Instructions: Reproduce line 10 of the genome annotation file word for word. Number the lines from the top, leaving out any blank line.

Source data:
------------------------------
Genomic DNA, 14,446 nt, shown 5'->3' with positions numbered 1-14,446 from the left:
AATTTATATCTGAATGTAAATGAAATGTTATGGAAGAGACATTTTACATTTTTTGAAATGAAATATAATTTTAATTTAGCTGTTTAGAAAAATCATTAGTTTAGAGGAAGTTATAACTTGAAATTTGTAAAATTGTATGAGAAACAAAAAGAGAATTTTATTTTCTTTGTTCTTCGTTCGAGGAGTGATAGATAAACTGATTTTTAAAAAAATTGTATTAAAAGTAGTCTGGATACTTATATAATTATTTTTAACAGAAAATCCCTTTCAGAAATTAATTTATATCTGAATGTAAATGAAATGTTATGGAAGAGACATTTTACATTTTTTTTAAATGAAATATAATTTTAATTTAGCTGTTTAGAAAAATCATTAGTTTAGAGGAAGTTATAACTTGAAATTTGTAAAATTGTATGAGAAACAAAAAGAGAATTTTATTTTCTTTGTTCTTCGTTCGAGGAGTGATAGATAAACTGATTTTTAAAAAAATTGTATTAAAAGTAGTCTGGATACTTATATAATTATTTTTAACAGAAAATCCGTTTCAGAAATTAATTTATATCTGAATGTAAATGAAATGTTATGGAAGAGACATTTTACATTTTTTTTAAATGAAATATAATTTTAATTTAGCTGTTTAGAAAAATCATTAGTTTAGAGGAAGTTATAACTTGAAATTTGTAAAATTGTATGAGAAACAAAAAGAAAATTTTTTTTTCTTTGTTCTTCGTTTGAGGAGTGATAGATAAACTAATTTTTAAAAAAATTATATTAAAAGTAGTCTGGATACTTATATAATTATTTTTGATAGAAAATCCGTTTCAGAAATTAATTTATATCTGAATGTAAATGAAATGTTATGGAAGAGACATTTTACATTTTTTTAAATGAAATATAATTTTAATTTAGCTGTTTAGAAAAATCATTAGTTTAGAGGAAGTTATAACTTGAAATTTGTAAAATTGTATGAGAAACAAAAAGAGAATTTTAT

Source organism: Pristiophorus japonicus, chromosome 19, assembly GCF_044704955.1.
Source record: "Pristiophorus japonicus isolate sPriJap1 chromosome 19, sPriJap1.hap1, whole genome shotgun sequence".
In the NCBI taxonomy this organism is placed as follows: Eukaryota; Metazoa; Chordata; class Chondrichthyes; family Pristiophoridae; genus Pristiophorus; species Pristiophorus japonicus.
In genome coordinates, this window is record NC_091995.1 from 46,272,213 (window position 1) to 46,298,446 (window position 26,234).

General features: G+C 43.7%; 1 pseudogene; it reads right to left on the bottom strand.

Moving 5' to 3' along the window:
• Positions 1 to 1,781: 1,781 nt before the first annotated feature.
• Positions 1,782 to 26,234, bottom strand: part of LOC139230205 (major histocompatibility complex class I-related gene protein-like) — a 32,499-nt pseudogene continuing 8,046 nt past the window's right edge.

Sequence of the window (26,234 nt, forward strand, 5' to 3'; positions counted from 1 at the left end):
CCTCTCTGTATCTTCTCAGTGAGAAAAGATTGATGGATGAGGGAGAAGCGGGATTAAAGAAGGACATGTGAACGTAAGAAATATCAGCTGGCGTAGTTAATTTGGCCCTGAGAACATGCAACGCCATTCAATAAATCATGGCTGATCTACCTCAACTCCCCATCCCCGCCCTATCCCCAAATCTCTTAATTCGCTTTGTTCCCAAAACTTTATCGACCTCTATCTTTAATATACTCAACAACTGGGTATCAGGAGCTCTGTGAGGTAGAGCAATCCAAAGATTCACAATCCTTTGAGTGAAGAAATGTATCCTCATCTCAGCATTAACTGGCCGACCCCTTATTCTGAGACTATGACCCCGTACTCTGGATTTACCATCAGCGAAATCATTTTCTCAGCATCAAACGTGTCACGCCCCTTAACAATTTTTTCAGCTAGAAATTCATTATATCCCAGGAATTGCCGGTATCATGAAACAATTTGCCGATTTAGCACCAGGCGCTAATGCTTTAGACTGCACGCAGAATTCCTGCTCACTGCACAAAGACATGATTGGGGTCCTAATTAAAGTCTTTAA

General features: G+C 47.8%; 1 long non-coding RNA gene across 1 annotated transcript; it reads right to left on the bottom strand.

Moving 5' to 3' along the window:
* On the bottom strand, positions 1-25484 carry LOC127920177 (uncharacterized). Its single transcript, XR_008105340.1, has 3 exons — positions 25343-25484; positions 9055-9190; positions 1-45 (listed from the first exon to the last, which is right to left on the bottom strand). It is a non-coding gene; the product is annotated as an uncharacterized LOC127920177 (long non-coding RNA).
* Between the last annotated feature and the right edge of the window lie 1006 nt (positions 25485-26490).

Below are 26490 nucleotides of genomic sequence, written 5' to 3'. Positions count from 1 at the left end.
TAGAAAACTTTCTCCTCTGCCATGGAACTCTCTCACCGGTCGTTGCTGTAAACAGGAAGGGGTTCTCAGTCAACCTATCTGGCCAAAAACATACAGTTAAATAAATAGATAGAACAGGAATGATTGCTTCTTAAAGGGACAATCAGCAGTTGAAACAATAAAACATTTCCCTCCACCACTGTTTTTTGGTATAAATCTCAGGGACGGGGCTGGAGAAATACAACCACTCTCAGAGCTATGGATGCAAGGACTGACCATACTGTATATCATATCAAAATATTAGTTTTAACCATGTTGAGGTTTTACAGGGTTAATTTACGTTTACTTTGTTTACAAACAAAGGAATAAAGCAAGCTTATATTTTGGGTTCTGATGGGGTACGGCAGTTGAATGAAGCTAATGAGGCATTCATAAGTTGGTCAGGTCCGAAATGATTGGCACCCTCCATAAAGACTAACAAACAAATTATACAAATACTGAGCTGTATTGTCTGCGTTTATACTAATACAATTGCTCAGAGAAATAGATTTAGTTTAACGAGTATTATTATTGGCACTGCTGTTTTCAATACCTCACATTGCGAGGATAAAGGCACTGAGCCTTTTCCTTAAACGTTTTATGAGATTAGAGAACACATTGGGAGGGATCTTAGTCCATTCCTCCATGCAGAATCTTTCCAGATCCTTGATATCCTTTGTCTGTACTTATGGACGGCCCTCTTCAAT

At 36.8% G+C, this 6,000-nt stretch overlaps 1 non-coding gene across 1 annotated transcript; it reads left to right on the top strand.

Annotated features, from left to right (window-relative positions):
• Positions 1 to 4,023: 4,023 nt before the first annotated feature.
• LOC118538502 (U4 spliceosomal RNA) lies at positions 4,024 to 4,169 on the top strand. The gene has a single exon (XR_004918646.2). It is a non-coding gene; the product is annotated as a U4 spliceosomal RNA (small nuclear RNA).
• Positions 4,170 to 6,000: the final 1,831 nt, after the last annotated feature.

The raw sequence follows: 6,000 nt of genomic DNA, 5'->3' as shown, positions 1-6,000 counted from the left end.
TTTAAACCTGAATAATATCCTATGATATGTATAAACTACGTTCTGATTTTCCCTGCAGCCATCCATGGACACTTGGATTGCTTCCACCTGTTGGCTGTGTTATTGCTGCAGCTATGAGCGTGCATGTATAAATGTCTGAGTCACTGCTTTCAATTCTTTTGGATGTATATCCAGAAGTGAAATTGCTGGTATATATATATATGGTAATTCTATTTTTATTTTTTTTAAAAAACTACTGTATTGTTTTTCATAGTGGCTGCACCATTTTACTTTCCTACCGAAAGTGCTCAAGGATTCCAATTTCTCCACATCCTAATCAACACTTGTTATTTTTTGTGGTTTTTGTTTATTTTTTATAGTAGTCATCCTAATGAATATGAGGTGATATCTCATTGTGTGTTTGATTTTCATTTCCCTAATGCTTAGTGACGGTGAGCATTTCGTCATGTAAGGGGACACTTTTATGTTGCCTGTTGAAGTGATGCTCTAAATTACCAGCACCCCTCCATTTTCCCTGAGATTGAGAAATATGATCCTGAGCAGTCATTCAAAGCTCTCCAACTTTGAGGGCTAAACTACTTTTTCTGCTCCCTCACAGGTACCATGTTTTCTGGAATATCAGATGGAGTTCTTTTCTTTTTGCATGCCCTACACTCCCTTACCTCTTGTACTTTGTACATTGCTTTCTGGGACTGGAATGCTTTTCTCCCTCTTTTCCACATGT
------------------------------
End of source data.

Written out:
• Positions 1,782 to 26,234, bottom strand: part of LOC139230205 (major histocompatibility complex class I-related gene protein-like) — a 32,499-nt pseudogene continuing 8,046 nt past the window's right edge.